Our protagonist is a cutesy black kid named Fool (Adams) a victim of the ghetto with a heart of gold. Fool’s sister is sick and in urgent need of medical attention, and stereotypical gangster Leroy (Rhames) has convinced the boy to take part in a Robin Hood style robbery so the spoils can be used to stop the family from being evicted by evil landlords who have established a tightfisted grip on the coloured community. Not only are the targets in question making a fortune off the miseries of the victimised, they have a secret stash of gold coins stored away in their mansion, riches that could be put to better use – at least that is the pitch.
Here, the Rodney Kings of the world are the victims, not those irrational God-fearing folk searching for a convenient minority to blame for their emotional misgivings. Quite a bold statement it seems, but this is less a sociopolitical commentary, more a fairy tale pantomime which proves patronising due to its exaggerations in characterisation. Are the inherently racist police force to blame here? Perhaps the predominantly white, corporate-controlled media, or maybe the government as a whole? Well, not quite. In fact, not at all.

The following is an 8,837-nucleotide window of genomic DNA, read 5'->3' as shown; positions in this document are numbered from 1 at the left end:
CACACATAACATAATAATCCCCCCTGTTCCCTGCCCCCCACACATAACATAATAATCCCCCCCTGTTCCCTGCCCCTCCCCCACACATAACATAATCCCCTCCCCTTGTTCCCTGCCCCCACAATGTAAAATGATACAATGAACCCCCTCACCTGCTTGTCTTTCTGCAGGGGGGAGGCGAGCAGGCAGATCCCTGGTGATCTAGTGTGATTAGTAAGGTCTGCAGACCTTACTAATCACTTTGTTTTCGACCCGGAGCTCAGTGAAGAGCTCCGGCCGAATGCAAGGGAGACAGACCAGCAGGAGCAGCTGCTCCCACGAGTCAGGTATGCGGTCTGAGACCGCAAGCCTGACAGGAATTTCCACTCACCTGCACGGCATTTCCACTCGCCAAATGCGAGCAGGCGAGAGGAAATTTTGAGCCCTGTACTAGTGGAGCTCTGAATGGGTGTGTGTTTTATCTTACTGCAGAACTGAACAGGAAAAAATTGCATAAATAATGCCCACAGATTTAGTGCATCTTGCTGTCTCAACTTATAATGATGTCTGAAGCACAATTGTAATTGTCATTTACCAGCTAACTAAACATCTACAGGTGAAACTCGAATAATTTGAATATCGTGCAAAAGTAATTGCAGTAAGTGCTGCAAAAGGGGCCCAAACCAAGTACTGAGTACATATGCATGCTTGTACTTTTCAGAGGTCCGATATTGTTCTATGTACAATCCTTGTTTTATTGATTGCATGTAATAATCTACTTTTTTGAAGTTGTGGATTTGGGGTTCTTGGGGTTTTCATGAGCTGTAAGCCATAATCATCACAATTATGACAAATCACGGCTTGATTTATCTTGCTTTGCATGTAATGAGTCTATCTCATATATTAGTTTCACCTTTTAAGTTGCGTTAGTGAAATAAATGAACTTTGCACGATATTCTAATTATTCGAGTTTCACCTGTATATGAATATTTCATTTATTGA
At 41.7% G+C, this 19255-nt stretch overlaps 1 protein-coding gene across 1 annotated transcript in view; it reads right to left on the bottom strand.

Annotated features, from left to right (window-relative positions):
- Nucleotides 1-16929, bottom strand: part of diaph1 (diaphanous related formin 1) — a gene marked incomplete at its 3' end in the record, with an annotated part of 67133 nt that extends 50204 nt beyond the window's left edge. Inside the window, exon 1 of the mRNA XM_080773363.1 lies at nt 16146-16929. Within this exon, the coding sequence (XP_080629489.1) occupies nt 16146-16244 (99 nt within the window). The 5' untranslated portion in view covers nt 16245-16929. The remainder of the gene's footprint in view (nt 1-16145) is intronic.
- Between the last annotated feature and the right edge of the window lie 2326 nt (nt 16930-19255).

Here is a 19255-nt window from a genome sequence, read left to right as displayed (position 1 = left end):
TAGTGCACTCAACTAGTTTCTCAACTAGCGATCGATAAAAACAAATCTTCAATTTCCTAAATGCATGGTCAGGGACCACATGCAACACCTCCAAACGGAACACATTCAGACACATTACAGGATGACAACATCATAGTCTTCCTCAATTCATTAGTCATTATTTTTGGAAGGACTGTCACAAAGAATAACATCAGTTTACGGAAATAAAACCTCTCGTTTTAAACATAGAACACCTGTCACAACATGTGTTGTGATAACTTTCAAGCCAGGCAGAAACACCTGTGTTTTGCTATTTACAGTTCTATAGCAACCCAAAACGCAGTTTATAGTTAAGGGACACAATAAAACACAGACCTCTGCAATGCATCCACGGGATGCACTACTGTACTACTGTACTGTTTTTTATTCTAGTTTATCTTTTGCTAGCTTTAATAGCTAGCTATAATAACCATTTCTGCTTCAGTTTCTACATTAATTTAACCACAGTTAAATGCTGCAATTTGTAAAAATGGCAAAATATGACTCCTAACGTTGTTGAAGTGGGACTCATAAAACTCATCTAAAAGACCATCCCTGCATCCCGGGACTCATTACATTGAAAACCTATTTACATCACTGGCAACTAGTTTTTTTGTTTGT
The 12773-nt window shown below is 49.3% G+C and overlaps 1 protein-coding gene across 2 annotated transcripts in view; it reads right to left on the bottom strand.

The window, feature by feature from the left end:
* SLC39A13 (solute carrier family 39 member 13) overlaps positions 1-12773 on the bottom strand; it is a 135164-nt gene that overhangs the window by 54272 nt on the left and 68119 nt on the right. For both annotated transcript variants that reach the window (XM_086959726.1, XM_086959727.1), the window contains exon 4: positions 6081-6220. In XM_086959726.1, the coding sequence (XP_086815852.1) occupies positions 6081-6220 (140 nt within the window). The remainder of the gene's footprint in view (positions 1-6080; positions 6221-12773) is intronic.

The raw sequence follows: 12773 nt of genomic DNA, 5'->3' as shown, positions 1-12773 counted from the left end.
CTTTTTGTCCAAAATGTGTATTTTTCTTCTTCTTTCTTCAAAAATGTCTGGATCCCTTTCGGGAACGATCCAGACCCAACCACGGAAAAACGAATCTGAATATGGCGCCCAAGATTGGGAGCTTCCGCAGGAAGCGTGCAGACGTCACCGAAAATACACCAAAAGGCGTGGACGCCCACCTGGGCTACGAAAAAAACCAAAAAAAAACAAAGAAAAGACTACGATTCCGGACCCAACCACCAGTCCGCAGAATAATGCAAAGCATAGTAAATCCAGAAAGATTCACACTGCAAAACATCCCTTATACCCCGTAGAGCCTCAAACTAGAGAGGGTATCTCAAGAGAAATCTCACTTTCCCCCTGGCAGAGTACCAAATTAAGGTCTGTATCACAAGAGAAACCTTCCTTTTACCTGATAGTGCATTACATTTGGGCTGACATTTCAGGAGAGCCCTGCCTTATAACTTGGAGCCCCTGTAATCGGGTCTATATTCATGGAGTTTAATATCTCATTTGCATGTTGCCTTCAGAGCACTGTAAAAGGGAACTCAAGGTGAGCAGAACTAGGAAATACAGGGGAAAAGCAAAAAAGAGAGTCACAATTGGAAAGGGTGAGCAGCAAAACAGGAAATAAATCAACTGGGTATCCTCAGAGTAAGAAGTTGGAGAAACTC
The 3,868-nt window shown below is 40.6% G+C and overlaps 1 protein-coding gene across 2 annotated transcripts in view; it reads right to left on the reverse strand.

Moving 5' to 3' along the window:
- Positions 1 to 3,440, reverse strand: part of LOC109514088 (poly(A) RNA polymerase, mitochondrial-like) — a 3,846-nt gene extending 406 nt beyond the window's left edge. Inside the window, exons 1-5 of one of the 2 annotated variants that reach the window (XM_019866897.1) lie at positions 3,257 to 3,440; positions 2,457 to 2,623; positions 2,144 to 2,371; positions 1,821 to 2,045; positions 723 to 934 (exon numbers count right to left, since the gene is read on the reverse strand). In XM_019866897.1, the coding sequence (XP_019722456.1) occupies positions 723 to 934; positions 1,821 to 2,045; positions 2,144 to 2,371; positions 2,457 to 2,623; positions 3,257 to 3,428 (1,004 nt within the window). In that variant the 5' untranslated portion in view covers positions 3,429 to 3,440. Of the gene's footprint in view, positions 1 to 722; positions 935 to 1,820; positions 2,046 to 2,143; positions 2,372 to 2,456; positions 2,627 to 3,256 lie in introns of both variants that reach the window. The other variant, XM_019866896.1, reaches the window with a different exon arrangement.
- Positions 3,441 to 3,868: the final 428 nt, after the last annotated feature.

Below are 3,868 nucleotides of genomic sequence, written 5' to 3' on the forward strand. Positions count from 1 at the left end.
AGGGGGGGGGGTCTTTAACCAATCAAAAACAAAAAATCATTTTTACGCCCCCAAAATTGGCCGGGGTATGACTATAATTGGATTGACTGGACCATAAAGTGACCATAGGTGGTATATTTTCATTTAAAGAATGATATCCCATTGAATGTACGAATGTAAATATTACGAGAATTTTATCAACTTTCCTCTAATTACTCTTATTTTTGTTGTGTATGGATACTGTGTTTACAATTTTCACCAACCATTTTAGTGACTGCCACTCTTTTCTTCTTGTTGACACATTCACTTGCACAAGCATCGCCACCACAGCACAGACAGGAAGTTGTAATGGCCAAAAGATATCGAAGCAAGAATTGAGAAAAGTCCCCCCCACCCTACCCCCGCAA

Our antagonists are wealthy and white, sure, but not in any way recognisable as members of the American population, or even the population of planet Earth. Not only are they greedy and racist and unscrupulous, they are murderous and sadistic, deranged and twisted beyond all plausibility. The nutters in question are a brother and sister known simply as Man and Woman – yes, they are literally unnamed – an incestuous pair with a penchant for child kidnapping. Not only do they steal children, they keep them hidden in the basement where they are left to starve and develop into bestial, cannibalistic zombies. They even have a daughter named Alice (Langer), who is fully aware of these resident basement dwellers, and who is particularly fond of one creature, a tongueless gawk who has escaped the horrors of the basement and spends his time running around in the walls.